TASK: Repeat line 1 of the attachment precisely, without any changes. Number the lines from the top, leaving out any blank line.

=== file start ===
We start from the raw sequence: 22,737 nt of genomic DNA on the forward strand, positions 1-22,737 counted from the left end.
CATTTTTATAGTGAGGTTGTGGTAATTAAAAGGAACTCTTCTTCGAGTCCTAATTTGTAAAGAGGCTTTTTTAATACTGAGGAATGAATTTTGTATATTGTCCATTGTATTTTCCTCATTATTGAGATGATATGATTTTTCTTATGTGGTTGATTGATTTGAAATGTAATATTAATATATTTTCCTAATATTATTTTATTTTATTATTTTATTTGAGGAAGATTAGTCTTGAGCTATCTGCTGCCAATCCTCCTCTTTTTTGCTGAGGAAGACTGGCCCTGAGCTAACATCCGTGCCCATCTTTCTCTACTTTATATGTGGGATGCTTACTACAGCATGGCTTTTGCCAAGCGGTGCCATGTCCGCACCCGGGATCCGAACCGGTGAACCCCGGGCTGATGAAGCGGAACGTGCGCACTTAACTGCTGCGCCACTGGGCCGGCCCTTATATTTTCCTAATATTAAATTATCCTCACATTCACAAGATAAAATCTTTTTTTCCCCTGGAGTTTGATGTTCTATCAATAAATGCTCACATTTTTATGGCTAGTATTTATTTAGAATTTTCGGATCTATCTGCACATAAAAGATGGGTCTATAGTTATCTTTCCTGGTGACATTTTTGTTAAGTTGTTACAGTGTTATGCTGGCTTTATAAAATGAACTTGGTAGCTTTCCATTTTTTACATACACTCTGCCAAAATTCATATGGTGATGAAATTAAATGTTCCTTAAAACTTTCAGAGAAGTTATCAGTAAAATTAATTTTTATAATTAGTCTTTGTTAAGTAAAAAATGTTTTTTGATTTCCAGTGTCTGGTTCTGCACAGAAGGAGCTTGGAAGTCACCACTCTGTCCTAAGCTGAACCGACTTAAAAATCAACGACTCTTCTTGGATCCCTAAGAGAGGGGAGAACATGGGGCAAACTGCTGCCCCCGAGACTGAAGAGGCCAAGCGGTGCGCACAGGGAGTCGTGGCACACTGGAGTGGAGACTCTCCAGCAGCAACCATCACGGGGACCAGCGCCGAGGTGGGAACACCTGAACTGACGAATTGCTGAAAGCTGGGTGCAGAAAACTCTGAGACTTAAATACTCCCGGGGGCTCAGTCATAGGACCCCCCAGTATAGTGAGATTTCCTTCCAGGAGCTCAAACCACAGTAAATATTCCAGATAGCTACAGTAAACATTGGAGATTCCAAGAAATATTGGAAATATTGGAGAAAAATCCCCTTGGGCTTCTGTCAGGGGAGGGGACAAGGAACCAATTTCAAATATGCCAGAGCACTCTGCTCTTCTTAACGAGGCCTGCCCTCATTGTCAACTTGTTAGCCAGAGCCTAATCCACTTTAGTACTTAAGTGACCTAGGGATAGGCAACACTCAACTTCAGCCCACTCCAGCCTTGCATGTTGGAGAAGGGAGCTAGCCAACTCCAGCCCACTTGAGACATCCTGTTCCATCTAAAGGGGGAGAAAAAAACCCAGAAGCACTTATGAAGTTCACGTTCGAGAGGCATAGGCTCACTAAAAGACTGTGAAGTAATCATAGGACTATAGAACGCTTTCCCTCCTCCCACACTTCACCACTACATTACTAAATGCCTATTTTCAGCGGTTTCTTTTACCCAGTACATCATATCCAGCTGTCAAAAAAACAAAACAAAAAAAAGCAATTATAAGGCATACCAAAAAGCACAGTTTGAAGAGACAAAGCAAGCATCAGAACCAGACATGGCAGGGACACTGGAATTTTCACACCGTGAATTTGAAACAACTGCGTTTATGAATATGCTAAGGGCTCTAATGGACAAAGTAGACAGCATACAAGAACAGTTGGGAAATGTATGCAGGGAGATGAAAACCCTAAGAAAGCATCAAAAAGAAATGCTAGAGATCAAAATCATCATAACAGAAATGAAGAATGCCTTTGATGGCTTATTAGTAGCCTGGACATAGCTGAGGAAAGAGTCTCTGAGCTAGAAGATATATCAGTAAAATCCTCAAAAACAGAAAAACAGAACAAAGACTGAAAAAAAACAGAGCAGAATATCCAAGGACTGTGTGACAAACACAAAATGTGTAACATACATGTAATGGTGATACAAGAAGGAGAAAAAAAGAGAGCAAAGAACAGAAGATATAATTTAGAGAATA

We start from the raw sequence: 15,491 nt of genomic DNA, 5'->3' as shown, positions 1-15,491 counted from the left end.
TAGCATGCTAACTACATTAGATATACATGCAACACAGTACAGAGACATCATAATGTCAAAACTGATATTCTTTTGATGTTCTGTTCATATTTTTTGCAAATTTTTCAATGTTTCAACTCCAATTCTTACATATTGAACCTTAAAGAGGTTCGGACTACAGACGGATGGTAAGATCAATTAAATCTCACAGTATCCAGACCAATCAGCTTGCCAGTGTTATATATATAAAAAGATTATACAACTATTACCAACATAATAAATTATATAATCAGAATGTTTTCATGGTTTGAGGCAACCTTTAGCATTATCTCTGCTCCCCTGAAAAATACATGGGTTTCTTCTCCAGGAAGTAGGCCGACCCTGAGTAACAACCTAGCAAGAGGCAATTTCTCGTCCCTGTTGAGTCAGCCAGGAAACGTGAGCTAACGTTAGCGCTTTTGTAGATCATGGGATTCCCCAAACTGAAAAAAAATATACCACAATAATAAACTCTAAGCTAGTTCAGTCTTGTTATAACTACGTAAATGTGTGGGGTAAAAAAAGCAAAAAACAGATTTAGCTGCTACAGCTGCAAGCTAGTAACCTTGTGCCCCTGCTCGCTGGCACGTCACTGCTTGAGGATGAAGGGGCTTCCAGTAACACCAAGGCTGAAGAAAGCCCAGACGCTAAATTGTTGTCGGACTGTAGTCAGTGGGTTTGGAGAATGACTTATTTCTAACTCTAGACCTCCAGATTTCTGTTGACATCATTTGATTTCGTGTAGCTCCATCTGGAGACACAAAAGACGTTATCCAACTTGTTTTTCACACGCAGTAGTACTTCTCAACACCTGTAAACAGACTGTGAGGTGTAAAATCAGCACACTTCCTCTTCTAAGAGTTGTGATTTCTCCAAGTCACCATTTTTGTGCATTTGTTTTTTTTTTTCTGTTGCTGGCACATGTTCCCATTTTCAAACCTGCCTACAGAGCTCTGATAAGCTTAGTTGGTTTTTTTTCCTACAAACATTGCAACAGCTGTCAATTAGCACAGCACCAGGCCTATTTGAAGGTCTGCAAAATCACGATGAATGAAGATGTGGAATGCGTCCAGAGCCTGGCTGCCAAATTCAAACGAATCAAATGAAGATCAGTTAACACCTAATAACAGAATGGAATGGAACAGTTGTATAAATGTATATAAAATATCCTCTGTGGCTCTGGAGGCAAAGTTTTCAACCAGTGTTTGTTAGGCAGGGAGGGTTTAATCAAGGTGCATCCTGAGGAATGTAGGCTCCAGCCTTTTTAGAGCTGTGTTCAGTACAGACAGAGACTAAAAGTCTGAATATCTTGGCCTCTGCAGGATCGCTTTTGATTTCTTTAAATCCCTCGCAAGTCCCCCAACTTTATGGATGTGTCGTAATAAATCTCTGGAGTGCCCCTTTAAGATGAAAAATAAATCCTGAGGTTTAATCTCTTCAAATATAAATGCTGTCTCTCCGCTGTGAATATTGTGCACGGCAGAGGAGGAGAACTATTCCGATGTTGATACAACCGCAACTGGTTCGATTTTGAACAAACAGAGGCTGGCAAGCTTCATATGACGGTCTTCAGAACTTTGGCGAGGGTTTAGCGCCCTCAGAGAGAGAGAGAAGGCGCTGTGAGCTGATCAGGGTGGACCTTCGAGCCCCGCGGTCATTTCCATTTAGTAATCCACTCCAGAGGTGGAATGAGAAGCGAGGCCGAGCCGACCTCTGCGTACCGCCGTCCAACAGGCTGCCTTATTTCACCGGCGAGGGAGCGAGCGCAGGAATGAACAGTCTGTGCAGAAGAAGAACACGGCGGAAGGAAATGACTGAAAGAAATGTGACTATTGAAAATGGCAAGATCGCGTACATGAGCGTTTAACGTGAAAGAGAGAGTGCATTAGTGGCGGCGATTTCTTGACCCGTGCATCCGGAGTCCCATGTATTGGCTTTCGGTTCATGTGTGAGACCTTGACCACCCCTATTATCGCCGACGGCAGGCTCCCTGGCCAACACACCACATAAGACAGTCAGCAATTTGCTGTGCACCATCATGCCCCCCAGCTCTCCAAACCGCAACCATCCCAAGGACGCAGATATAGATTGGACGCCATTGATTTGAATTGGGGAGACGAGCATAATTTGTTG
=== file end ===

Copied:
We start from the raw sequence: 22,737 nt of genomic DNA on the forward strand, positions 1-22,737 counted from the left end.